19. As regards the withdrawal of the suit in O.S.No.2321 of 2010, the learned Single Judge held against the appellant on the ground that the plaintiff in that suit was not the plaintiff in the suit and that the plaintiff in the earlier suit is not raking the same issues. In this regard, the learned Single Judge had extracted the cause of action paragraph and held that the dismissal of the previous suit would not be an embargo for the plaintiff to file this pres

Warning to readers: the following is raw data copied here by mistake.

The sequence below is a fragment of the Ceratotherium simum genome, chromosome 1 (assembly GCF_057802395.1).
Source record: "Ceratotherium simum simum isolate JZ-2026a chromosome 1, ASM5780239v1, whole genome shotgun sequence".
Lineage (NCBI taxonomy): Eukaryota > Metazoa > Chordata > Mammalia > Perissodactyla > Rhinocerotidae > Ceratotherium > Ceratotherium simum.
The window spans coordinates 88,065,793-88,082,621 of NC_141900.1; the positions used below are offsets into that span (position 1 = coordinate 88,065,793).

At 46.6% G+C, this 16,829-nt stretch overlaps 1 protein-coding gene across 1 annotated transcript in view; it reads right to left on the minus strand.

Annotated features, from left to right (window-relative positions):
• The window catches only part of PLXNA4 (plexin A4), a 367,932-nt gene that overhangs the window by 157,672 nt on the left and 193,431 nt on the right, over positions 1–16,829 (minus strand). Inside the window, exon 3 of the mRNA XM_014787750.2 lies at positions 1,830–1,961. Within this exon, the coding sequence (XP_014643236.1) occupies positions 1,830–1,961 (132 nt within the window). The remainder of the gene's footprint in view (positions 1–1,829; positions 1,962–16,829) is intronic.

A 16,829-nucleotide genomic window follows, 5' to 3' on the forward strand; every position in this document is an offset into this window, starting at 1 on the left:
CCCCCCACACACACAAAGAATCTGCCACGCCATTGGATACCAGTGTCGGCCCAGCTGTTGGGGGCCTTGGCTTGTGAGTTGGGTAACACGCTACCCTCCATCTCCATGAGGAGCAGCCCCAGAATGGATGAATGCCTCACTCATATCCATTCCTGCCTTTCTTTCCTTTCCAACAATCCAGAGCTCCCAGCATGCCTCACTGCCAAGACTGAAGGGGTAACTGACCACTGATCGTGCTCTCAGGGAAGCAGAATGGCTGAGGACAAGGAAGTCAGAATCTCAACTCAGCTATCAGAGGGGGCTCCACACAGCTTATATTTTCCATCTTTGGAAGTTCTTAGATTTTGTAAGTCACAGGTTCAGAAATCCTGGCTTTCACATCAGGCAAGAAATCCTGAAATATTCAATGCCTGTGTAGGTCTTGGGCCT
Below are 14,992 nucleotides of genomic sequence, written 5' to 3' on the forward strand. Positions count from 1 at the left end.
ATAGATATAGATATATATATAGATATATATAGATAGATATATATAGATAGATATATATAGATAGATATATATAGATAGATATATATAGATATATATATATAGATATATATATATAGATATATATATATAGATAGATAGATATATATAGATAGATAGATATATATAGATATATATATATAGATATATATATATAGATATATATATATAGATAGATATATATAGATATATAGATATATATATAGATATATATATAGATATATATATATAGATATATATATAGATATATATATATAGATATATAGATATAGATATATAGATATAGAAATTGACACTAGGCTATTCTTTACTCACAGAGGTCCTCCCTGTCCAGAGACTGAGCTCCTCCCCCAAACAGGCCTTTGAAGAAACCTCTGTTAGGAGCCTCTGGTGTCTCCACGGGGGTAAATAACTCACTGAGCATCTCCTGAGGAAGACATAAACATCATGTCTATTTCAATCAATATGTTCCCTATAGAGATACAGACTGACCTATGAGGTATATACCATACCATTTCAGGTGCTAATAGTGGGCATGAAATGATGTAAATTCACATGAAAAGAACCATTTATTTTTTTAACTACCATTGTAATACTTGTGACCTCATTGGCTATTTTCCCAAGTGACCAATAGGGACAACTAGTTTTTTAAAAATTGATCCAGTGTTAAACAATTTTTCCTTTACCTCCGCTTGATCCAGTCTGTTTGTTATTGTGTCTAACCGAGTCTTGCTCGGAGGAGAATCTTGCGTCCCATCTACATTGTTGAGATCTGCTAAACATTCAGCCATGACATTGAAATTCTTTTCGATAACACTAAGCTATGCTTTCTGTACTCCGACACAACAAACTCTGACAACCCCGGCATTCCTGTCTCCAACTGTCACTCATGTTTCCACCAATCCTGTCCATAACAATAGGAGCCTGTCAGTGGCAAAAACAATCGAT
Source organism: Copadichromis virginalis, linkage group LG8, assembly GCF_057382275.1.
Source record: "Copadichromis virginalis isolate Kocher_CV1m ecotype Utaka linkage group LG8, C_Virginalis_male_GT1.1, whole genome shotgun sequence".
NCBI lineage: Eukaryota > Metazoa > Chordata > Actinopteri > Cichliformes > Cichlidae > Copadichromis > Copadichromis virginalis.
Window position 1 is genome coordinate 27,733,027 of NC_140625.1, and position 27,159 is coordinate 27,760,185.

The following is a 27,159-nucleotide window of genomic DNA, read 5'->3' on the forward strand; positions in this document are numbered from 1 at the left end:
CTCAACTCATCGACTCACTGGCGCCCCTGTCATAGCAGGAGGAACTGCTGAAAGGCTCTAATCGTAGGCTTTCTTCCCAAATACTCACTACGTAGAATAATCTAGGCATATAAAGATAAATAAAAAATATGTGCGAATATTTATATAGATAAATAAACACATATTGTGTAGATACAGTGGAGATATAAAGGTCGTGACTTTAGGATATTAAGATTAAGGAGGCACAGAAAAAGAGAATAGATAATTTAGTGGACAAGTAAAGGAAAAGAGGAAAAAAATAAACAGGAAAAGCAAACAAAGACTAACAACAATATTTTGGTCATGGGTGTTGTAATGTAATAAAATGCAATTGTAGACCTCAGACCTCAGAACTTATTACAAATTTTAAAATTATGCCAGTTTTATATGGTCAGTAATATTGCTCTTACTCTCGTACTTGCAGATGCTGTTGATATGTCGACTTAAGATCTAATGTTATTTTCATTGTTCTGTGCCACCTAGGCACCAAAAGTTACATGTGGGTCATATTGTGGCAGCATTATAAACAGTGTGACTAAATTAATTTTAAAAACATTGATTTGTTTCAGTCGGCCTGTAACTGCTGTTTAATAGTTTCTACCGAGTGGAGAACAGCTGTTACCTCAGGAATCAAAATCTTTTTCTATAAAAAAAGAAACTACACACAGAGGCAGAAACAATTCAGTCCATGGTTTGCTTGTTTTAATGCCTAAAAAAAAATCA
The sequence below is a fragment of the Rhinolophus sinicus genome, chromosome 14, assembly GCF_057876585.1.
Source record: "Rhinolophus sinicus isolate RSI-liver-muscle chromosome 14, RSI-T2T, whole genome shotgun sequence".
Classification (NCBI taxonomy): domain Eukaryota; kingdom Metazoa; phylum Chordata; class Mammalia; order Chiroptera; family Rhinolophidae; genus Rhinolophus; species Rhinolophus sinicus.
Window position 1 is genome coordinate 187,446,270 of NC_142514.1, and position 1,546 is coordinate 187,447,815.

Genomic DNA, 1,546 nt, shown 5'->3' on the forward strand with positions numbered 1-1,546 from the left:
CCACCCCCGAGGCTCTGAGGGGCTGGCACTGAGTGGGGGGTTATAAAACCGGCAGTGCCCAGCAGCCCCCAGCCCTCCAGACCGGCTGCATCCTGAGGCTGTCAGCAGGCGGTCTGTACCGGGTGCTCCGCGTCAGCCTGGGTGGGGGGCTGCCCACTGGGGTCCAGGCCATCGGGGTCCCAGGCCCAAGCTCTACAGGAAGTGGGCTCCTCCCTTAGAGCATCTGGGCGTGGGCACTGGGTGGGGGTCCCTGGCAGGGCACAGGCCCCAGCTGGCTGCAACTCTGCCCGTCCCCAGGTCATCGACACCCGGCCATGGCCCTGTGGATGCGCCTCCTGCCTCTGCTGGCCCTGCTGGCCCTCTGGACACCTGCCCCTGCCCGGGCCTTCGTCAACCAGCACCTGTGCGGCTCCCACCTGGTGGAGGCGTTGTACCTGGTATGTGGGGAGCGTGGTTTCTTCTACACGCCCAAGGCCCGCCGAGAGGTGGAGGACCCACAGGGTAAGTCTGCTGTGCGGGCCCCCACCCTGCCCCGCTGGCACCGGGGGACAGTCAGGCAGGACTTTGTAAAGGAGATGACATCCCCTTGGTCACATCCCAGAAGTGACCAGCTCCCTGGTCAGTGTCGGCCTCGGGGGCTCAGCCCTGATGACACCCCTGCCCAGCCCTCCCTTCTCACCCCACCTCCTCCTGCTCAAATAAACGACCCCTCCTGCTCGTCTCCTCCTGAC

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ent suit. 20. As regards the non re-production of the defamatory statement in the plaint, the learned Single Judge was of the opinion that there is no law that defamatory statements should be reproduced verbatim in the plaint and referred to two English decisions and excerpts from "Law of Press" by Durga Doss Basu (Fourth Edition 2002) to come to the conclusion that the non re-production of the defamatory statements would not be fatal and on this ground the plaint cannot be rejected. 21. In R.Rajagopal @ R.R.Goal @ Nakkheeran Gopal and another vs. J.Jayalilitha and another reported in (2006) 2 L.W. 377, the Division Bench of this Court had referred to the plaint and to the fact that none of the articles are reproduced in the plaint and it is also not stated how the articles are defamatory and the Division Bench held that if the necessary averments are not there, the plaint may be rejected on the ground that it does not disclose any cause of action. We are informed that application for rejection of plaint is still pending. But in that case, while vacating the injunction, the First Bench had circumscribed the extent to which the publisher was at liberty to make publication. It gave directions that the publisher should verify from the person and only thereafter publish etc based on the main prayers sought for. 22. In the present case we find that several issues that were found allegedly to be objectionable which are referred to in the plaint are enclosed as plaint documents. At the time of trial, it is for the respondent to prove his case and whether he has made out a cause of action and whether the suit is barred by res-judicata. It is not possible to hold at this stage that this suit is barred by res-judicata on the issue of law alone since it would be mixed question of law and facts. 23. For all these reasons we are unable to interfere with the order of the learned Single Judge. Hence, the Original Side Appeals are dismissed. 24. The learned counsel for the appellant prays for expeditious hearing of the suit. The written statement has not been filed and naturally so since the appeal against the dismissal of the rejection of plaint was pending before us. As soon as the written statement is filed, the Registry shall send the records to the City Civil Court and the respondent assure co-operation in the conduct of the trial, which shall be completed within a period of six months from the date on which the issues are framed. No costs. Consequently, connected miscellaneous petitions are closed.